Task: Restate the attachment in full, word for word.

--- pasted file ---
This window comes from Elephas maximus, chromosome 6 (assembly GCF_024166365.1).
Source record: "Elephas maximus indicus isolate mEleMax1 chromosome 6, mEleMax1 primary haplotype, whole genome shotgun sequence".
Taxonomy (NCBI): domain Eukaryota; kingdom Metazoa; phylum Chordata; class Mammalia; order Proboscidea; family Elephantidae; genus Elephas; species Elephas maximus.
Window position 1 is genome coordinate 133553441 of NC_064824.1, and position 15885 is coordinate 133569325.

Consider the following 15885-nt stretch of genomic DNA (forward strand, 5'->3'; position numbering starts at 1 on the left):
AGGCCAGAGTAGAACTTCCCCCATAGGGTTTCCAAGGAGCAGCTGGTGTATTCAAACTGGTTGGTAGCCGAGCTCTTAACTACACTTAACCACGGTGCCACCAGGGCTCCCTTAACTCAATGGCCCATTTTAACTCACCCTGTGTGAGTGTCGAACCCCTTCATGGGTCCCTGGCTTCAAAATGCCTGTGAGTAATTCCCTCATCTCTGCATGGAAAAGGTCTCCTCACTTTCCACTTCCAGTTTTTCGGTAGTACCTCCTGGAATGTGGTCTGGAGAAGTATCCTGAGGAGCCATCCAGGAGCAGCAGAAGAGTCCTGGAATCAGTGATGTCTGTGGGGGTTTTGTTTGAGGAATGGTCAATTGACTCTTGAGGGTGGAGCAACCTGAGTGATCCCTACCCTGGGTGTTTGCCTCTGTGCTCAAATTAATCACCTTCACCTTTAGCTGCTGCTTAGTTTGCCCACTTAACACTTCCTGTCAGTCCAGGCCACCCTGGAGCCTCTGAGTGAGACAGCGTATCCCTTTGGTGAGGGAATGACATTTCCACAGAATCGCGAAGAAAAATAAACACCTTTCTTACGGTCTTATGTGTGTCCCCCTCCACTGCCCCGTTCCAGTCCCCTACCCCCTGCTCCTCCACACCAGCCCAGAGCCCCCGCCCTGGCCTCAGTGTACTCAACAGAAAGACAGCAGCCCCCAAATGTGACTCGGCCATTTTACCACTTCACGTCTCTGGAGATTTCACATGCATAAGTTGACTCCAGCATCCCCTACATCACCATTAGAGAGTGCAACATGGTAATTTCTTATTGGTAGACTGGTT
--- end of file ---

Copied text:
This window comes from Elephas maximus, chromosome 6 (assembly GCF_024166365.1).
Source record: "Elephas maximus indicus isolate mEleMax1 chromosome 6, mEleMax1 primary haplotype, whole genome shotgun sequence".
Taxonomy (NCBI): domain Eukaryota; kingdom Metazoa; phylum Chordata; class Mammalia; order Proboscidea; family Elephantidae; genus Elephas; species Elephas maximus.
Window position 1 is genome coordinate 133553441 of NC_064824.1, and position 15885 is coordinate 133569325.

Consider the following 15885-nt stretch of genomic DNA (forward strand, 5'->3'; position numbering starts at 1 on the left):
AGGCCAGAGTAGAACTTCCCCCATAGGGTTTCCAAGGAGCAGCTGGTGTATTCAAACTGGTTGGTAGCCGAGCTCTTAACTACACTTAACCACGGTGCCACCAGGGCTCCCTTAACTCAATGGCCCATTTTAACTCACCCTGTGTGAGTGTCGAACCCCTTCATGGGTCCCTGGCTTCAAAATGCCTGTGAGTAATTCCCTCATCTCTGCATGGAAAAGGTCTCCTCACTTTCCACTTCCAGTTTTTCGGTAGTACCTCCTGGAATGTGGTCTGGAGAAGTATCCTGAGGAGCCATCCAGGAGCAGCAGAAGAGTCCTGGAATCAGTGATGTCTGTGGGGGTTTTGTTTGAGGAATGGTCAATTGACTCTTGAGGGTGGAGCAACCTGAGTGATCCCTACCCTGGGTGTTTGCCTCTGTGCTCAAATTAATCACCTTCACCTTTAGCTGCTGCTTAGTTTGCCCACTTAACACTTCCTGTCAGTCCAGGCCACCCTGGAGCCTCTGAGTGAGACAGCGTATCCCTTTGGTGAGGGAATGACATTTCCACAGAATCGCGAAGAAAAATAAACACCTTTCTTACGGTCTTATGTGTGTCCCCCTCCACTGCCCCGTTCCAGTCCCCTACCCCCTGCTCCTCCACACCAGCCCAGAGCCCCCGCCCTGGCCTCAGTGTACTCAACAGAAAGACAGCAGCCCCCAAATGTGACTCGGCCATTTTACCACTTCACGTCTCTGGAGATTTCACATGCATAAGTTGACTCCAGCATCCCCTACATCACCATTAGAGAGTGCAACATGGTAATTTCTTATTGGTAGACTGGTT